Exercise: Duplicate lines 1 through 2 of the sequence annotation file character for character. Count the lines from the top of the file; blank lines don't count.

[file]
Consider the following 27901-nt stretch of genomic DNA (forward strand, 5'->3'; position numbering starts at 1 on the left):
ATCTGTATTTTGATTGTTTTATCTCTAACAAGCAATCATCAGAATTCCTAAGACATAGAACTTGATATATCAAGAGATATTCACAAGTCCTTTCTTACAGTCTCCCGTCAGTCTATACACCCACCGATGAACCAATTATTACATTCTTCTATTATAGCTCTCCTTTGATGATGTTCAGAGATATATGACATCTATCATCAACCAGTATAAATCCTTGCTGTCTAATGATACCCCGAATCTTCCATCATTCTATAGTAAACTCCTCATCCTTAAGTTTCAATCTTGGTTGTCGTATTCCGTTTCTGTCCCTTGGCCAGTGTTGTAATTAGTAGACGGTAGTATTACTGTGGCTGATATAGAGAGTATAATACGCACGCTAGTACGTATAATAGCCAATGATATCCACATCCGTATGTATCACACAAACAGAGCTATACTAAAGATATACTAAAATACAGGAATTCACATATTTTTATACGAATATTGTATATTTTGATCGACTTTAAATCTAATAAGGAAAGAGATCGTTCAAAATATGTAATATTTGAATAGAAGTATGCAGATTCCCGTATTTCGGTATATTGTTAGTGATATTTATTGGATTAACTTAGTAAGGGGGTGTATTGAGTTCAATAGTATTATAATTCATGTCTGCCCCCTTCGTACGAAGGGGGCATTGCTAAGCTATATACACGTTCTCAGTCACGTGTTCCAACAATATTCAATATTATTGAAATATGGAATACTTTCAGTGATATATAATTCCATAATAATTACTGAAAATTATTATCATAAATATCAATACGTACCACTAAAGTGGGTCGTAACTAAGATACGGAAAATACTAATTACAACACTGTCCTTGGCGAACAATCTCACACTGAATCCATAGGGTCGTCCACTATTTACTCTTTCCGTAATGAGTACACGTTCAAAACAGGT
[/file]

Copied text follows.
Consider the following 27901-nt stretch of genomic DNA (forward strand, 5'->3'; position numbering starts at 1 on the left):
ATCTGTATTTTGATTGTTTTATCTCTAACAAGCAATCATCAGAATTCCTAAGACATAGAACTTGATATATCAAGAGATATTCACAAGTCCTTTCTTACAGTCTCCCGTCAGTCTATACACCCACCGATGAACCAATTATTACATTCTTCTATTATAGCTCTCCTTTGATGATGTTCAGAGATATATGACATCTATCATCAACCAGTATAAATCCTTGCTGTCTAATGATACCCCGAATCTTCCATCATTCTATAGTAAACTCCTCATCCTTAAGTTTCAATCTTGGTTGTCGTATTCCGTTTCTGTCCCTTGGCCAGTGTTGTAATTAGTAGACGGTAGTATTACTGTGGCTGATATAGAGAGTATAATACGCACGCTAGTACGTATAATAGCCAATGATATCCACATCCGTATGTATCACACAAACAGAGCTATACTAAAGATATACTAAAATACAGGAATTCACATATTTTTATACGAATATTGTATATTTTGATCGACTTTAAATCTAATAAGGAAAGAGATCGTTCAAAATATGTAATATTTGAATAGAAGTATGCAGATTCCCGTATTTCGGTATATTGTTAGTGATATTTATTGGATTAACTTAGTAAGGGGGTGTATTGAGTTCAATAGTATTATAATTCATGTCTGCCCCCTTCGTACGAAGGGGGCATTGCTAAGCTATATACACGTTCTCAGTCACGTGTTCCAACAATATTCAATATTATTGAAATATGGAATACTTTCAGTGATATATAATTCCATAATAATTACTGAAAATTATTATCATAAATATCAATACGTACCACTAAAGTGGGTCGTAACTAAGATACGGAAAATACTAATTACAACACTGTCCTTGGCGAACAATCTCACACTGAATCCATAGGGTCGTCCACTATTTACTCTTTCCGTAATGAGTACACGTTCAAAACAGGT